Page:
The strategy that we're going to use is the crossover, so when the MA lines are crossing over, we can interpret this as a buy or sell signal as well as an exit signal. Note that this strategy should be used in conjunction with the overall trend of the market.
Placing an Entry Order
Open a trade order when the 4 SMA crosses over the 9 SMA, and then they both cross over the 18 SMA. If they cross above the 18 SMA, then it's a buy signal. But if they cross below the 18 SMA, then it's a sell signal.
Technically, the sharper the push from the moving averages, the stronger the buy/sell signal is. In contrast, if the price action moves sideways and the 4-period and 8-period moving averages just drift over the 18 SMA, it can be inferred that the signal is weak. That being said, you must always keep an eye on the price to make sure that it remains above/below the 18-period line.
Some aggressive traders might enter the market if they see a strong crossover of the 4 SMA and the 9 SMA lines in anticipation of both crossing the 18-period line. This can be a smart move, but be sure to check if the moving averages are moving in the direction of the break and pay attention to the momentum. If the momentum starts to dwindle early, then it's probably a sign of a weak trend. Aside from that, it would also be helpful to keep an eye on the overall trend by using the medium and long-term time frames. If the market is trending in a specific direction, then you should be ready for retracements in the opposite direction.
See Also: How to Know When a Trend is Ending
It's possible to find that the price retraces sharply, which causes the 4 SMA and 9 SMA to cross over the 18 SMA rather quickly. But since it's only a retracement and not part of the whole big trend, the price can get exhausted fast. If the price is losing momentum, it will show first in the short-term SMAs.
Identifying the Exit Signal
This part can be a bit more subjective because traders can choose to exit the trade at different times. We would recommend exiting the trade based on the strength of the trend. You can wait for the moving averages to crossover once more, or you can make your own judgment on when to close the position. However, it's a big warning sign when the 4 SMA and the 9 SMA cross back over the 18 SMA. In this case, you should exit the trade immediately to reduce potential losses.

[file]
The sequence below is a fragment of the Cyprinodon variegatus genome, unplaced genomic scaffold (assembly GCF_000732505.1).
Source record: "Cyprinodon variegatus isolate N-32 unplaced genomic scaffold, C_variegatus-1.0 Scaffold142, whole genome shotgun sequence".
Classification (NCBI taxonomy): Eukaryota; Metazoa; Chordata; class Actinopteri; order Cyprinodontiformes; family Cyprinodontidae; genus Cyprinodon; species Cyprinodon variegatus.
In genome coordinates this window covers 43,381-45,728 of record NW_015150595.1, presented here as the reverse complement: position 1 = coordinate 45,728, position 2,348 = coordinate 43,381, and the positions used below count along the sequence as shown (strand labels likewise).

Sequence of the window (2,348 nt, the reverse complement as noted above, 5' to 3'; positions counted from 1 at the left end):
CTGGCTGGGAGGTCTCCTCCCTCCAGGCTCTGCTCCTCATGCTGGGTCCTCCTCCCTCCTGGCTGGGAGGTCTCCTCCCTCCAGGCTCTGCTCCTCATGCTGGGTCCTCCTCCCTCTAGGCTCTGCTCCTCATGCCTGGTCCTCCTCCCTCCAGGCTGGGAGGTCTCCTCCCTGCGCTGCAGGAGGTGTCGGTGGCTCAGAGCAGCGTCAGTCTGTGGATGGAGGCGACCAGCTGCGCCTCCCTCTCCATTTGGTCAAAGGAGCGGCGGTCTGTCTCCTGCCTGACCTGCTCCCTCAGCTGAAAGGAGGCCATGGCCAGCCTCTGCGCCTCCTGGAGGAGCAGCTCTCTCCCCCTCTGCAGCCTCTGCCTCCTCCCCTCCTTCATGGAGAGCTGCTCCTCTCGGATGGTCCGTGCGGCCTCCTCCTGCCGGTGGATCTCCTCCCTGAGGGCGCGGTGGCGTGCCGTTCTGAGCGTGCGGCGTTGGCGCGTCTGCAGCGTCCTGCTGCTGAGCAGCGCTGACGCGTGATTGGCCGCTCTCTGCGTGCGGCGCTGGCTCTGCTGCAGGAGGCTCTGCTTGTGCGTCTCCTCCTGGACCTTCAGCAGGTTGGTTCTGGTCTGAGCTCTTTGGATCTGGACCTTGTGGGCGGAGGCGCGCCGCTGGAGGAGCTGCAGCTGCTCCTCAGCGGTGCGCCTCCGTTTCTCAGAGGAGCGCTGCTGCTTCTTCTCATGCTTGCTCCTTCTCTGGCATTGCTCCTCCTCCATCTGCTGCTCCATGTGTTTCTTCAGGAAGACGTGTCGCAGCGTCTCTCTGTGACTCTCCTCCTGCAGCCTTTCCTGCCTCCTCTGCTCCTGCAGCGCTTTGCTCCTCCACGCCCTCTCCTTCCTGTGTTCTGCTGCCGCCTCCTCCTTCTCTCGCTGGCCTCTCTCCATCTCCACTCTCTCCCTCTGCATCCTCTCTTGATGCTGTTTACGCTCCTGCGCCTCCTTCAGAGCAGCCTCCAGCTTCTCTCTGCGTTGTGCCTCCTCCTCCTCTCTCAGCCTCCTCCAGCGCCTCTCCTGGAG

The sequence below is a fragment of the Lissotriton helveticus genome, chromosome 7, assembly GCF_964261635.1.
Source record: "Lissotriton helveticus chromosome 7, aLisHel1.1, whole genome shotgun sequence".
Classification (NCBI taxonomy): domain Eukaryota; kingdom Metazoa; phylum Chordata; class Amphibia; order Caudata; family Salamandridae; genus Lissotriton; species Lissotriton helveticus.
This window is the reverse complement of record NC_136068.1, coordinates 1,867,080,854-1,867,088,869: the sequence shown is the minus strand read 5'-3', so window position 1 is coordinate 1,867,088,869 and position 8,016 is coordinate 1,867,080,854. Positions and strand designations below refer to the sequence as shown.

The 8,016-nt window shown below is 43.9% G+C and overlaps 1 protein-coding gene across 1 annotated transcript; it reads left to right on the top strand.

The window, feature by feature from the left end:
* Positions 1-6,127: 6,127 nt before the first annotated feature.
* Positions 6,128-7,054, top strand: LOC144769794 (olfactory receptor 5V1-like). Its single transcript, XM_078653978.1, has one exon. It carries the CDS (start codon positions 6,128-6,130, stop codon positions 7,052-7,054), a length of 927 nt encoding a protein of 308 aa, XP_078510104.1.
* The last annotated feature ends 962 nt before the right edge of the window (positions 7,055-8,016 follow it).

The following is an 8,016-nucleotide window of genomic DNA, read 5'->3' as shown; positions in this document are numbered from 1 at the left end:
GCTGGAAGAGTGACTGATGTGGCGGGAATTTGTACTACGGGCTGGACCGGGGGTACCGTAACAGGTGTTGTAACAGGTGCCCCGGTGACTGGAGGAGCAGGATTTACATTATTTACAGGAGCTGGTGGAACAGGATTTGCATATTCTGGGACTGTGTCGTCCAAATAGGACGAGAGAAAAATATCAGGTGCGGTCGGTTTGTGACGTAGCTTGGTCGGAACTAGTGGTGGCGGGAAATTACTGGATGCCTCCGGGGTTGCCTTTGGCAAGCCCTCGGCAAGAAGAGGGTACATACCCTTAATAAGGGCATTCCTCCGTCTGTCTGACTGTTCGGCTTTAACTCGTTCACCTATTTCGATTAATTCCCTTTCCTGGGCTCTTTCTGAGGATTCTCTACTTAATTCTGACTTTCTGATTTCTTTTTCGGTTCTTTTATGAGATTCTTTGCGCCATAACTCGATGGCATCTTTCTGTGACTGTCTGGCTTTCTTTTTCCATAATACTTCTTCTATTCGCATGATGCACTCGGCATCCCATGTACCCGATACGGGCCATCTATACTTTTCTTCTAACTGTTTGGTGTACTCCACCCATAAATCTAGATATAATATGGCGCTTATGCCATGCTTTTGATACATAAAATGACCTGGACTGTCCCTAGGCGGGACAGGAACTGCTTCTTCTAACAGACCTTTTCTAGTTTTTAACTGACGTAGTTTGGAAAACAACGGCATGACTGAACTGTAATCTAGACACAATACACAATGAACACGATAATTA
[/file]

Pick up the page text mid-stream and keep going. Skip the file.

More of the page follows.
If the trend is strong, it would be best to exit the trade once the price moves in the opposite direction. Remember that a sharp push in either direction can be subject to retracements.
Stop Loss Settings
Ideally, a stop loss should be placed close enough to minimize losses but also far enough so that it won't be activated too early in the game. This is important especially considering that the price might move in the opposite direction for a little while before moving back to the previous trend direction. If you place the stop loss too close to your entry point, then it might get triggered before the price turns back. Another possible case is when the 4 SMA and 8 SMA cross over the 18-period before a stop is triggered. If this happens, cut your losses immediately.
We've learned from this article that moving average can be a remarkable technical indicator for swing trading if we know how to use it right. Using this indicator, we can find great entry and exit signals for our trades and determine the strength of the overall trend. However, bear in mind that this trading plan is not the only one since there are plenty of other combinations out there that you can use in swing trading.
To keep the risk low, it's best to combine this strategy with price action or other indicators to confirm the trading signals further. Lastly, you should also note that, like any other trading plan, there is no guarantee that this strategy will always work out. Therefore, always do a backtest in a demo account and make sure that it fits your trading preferences.